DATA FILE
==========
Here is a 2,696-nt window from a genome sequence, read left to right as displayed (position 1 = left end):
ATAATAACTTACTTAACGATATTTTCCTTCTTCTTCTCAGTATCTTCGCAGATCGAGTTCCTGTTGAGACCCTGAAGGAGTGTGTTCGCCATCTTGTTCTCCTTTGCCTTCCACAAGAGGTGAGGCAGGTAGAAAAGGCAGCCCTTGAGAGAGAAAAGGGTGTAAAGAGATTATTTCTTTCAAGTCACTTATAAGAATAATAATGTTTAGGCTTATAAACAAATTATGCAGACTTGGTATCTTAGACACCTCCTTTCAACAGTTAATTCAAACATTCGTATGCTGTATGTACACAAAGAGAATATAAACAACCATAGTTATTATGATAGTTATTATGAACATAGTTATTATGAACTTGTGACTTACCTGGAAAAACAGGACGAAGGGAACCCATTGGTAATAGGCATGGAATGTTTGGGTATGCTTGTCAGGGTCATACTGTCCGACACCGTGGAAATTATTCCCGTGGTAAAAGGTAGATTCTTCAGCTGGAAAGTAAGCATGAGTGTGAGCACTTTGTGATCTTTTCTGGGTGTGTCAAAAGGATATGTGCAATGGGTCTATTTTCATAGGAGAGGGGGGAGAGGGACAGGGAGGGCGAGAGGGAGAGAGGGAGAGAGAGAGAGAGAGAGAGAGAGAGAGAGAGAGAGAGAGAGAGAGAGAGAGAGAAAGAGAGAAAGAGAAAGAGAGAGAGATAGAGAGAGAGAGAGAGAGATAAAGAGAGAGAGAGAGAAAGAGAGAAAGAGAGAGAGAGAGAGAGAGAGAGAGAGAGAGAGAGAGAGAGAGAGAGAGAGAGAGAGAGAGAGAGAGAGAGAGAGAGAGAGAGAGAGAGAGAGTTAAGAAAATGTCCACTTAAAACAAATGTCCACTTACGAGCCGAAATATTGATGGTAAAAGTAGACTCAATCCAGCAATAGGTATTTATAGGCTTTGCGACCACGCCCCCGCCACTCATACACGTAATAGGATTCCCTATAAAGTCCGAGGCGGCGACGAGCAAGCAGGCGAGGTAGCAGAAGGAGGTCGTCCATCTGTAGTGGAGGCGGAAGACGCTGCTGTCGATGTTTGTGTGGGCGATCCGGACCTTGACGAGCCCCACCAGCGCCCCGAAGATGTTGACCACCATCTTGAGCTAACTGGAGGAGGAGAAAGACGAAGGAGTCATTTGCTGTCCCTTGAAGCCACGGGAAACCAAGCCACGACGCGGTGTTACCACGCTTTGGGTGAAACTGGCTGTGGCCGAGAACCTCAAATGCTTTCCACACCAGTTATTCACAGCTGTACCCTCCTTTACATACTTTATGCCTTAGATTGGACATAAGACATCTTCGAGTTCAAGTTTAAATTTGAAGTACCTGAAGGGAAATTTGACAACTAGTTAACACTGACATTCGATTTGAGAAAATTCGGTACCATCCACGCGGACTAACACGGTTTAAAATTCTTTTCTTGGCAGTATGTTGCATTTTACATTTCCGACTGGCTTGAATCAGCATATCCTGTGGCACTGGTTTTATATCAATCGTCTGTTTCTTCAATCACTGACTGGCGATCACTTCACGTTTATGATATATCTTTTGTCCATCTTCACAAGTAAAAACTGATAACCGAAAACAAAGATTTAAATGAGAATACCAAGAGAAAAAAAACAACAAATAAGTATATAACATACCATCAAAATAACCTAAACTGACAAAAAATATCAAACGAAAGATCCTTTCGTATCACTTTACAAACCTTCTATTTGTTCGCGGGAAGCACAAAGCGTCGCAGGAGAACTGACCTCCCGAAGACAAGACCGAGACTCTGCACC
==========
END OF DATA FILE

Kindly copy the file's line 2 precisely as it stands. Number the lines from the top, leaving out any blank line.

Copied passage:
ATAATAACTTACTTAACGATATTTTCCTTCTTCTTCTCAGTATCTTCGCAGATCGAGTTCCTGTTGAGACCCTGAAGGAGTGTGTTCGCCATCTTGTTCTCCTTTGCCTTCCACAAGAGGTGAGGCAGGTAGAAAAGGCAGCCCTTGAGAGAGAAAAGGGTGTAAAGAGATTATTTCTTTCAAGTCACTTATAAGAATAATAATGTTTAGGCTTATAAACAAATTATGCAGACTTGGTATCTTAGACACCTCCTTTCAACAGTTAATTCAAACATTCGTATGCTGTATGTACACAAAGAGAATATAAACAACCATAGTTATTATGATAGTTATTATGAACATAGTTATTATGAACTTGTGACTTACCTGGAAAAACAGGACGAAGGGAACCCATTGGTAATAGGCATGGAATGTTTGGGTATGCTTGTCAGGGTCATACTGTCCGACACCGTGGAAATTATTCCCGTGGTAAAAGGTAGATTCTTCAGCTGGAAAGTAAGCATGAGTGTGAGCACTTTGTGATCTTTTCTGGGTGTGTCAAAAGGATATGTGCAATGGGTCTATTTTCATAGGAGAGGGGGGAGAGGGACAGGGAGGGCGAGAGGGAGAGAGGGAGAGAGAGAGAGAGAGAGAGAGAGAGAGAGAGAGAGAGAGAGAGAGAGAGAGAGAAAGAGAGAAAGAGAAAGAGAGAGAGATAGAGAGAGAGAGAGAGAGATAAAGAGAGAGAGAGAGAAAGAGAGAAAGAGAGAGAGAGAGAGAGAGAGAGAGAGAGAGAGAGAGAGAGAGAGAGAGAGAGAGAGAGAGAGAGAGAGAGAGAGAGAGAGAGAGAGAGAGAGTTAAGAAAATGTCCACTTAAAACAAATGTCCACTTACGAGCCGAAATATTGATGGTAAAAGTAGACTCAATCCAGCAATAGGTATTTATAGGCTTTGCGACCACGCCCCCGCCACTCATACACGTAATAGGATTCCCTATAAAGTCCGAGGCGGCGACGAGCAAGCAGGCGAGGTAGCAGAAGGAGGTCGTCCATCTGTAGTGGAGGCGGAAGACGCTGCTGTCGATGTTTGTGTGGGCGATCCGGACCTTGACGAGCCCCACCAGCGCCCCGAAGATGTTGACCACCATCTTGAGCTAACTGGAGGAGGAGAAAGACGAAGGAGTCATTTGCTGTCCCTTGAAGCCACGGGAAACCAAGCCACGACGCGGTGTTACCACGCTTTGGGTGAAACTGGCTGTGGCCGAGAACCTCAAATGCTTTCCACACCAGTTATTCACAGCTGTACCCTCCTTTACATACTTTATGCCTTAGATTGGACATAAGACATCTTCGAGTTCAAGTTTAAATTTGAAGTACCTGAAGGGAAATTTGACAACTAGTTAACACTGACATTCGATTTGAGAAAATTCGGTACCATCCACGCGGACTAACACGGTTTAAAATTCTTTTCTTGGCAGTATGTTGCATTTTACATTTCCGACTGGCTTGAATCAGCATATCCTGTGGCACTGGTTTTATATCAATCGTCTGTTTCTTCAATCACTGACTGGCGATCACTTCACGTTTATGATATATCTTTTGTCCATCTTCACAAGTAAAAACTGATAACCGAAAACAAAGATTTAAATGAGAATACCAAGAGAAAAAAAACAACAAATAAGTATATAACATACCATCAAAATAACCTAAACTGACAAAAAATATCAAACGAAAGATCCTTTCGTATCACTTTACAAACCTTCTATTTGTTCGCGGGAAGCACAAAGCGTCGCAGGAGAACTGACCTCCCGAAGACAAGACCGAGACTCTGCACC